Assistant Professor of STEM Education
Assistance from the CIE development grant helped me travel to Bhutan, in order to continue my ongoing work on environmental decision-making and formal curriculum design to support sustainable decision-making processes among youth in Bhutan. The trip was also meant to build partnerships with the environmental science faculty in Bhutan and to explore the possibility of designing a cross-cultural collaborative learning environment for undergraduate students at UNH and the Royal Thimpu College in Bhutan.
In the last several years, I have been working on a long-term research project in Bhutan that is designed to find out how Bhutanese youth merge different knowledge systems and make decisions to tackle urgent environmental problems. As part of the research project I also examine and analyze the environmental sciences curriculum that the youth study as a part of their undergraduate environmental sciences course. Based on my research I have made recommendations to the curriculum designers about how to design an environmental sciences curriculum that would support sustainable decision-making among the youth in Bhutan. Using these recommendations and other evaluations and assessments the Royal Thimpu college (RTC) in Bhutan has designed a new Bachelors in Environmental Management. During the two weeks (February, 19, 2015 – March 4, 2015) that I spent in Bhutan, I delivered a workshop to the faculty of the Royal Thimpu college on how to deliver content in a way that is relevant to the socio-cultural background of the students.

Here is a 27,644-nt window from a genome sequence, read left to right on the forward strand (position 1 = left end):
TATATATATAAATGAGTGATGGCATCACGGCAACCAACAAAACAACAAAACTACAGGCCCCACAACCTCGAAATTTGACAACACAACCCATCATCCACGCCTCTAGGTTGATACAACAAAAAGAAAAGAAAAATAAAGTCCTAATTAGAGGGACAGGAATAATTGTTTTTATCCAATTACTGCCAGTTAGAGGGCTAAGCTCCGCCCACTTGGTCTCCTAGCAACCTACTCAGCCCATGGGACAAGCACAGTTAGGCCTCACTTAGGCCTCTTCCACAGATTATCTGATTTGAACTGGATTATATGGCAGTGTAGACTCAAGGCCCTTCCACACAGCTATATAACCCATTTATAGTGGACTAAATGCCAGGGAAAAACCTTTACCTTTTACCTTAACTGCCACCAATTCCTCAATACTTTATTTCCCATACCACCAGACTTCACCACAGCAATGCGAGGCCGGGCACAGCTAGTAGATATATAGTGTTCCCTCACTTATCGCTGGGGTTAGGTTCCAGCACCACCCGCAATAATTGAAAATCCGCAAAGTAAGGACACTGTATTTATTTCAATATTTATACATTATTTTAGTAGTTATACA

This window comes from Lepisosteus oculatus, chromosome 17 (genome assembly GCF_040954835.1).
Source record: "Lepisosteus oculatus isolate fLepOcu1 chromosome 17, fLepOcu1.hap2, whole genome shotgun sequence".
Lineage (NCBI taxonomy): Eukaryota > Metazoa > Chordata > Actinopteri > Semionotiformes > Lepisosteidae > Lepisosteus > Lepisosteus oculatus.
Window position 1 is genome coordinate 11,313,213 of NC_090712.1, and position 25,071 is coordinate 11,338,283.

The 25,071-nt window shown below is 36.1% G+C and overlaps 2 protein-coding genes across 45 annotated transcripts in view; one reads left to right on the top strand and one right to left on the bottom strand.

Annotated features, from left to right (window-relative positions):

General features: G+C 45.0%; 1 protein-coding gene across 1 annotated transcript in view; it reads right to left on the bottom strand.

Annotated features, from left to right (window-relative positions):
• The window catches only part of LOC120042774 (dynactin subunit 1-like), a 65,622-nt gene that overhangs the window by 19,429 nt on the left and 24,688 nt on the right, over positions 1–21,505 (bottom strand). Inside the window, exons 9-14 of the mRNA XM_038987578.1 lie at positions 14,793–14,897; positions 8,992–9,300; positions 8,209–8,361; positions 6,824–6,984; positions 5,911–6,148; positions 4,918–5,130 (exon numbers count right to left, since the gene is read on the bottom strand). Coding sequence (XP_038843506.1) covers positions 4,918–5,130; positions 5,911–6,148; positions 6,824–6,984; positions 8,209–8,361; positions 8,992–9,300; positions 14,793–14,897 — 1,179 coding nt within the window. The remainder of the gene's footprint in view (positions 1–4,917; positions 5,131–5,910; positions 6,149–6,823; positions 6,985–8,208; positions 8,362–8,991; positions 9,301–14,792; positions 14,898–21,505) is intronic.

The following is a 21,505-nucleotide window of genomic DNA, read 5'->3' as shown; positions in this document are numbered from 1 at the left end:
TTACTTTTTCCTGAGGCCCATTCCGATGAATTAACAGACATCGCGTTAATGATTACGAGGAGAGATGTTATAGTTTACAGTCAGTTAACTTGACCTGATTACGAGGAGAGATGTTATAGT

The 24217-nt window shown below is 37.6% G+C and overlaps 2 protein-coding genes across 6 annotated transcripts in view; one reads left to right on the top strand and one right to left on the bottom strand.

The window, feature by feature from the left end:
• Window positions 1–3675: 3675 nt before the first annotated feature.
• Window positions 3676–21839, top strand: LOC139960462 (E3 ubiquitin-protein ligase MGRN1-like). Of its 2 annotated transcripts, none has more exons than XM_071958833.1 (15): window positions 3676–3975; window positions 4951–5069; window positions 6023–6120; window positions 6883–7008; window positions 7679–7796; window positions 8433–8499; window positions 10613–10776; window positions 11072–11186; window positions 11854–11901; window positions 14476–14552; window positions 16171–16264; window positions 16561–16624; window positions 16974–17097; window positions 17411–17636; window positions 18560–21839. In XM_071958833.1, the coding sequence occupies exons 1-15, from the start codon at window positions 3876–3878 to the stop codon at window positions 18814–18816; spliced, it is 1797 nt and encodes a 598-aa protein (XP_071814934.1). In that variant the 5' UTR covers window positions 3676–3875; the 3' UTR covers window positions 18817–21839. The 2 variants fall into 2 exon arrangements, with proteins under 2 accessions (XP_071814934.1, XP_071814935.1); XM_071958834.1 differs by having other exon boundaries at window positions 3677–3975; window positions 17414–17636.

I interacted with individual faculty to help them design their curriculum units in a way that aligns with the context of the youth in Bhutan. I also continued my collaboration with the environmental sciences faculty so as to map out the next steps on understanding how to deliver the content within the new environmental management bachelors program so as to optimize learning among the students. During this two-week visit I discussed with the Dean and the Associate Dean of RTC about designing an assessment for the new environmental management bachelors program. Finally I discussed with the leadership at RTC possible models of undergraduate student exchange as a part of the environmental sciences bachelors program.
Given the strong Buddhist tradition in Bhutan and the influence it has on educational practices, I made it a point to visit the nearby Tango (pronounced: Thango) University of Buddhist studies. The university is located about 7 miles to the north of the capital city Thimpu. The recently-built university is connected to the Tango monastery that was established in 1688. Understanding the Buddhist culture in Bhutan is important as socio-cultural practices influence learning, along with decision-making in everyday life.
This trip allowed me to map out my future research goals in Bhutan. The trip also opened up conversations on how to design good study aboard programs that involve across culture interactions between students in Bhutan and students in the United States of America. I would like to take this opportunity to thank CIE for providing funding to help with furthering my partnerships in Bhutan. Latest research in science education has pointed out that building partnerships with different communities is extremely important and strong research community partnerships can support high quality science education programs for the public (http://researchandpractice.org). Building long-term research partnerships also allows for valuable longitudinal data to be collected and finally in environmental science education it is important to have local as well as global perspectives. I am grateful and excited that CIE recognizes and supports the building of long-term research and educational partnerships, thus allowing for exchange of knowledge and scholarship at a global scale.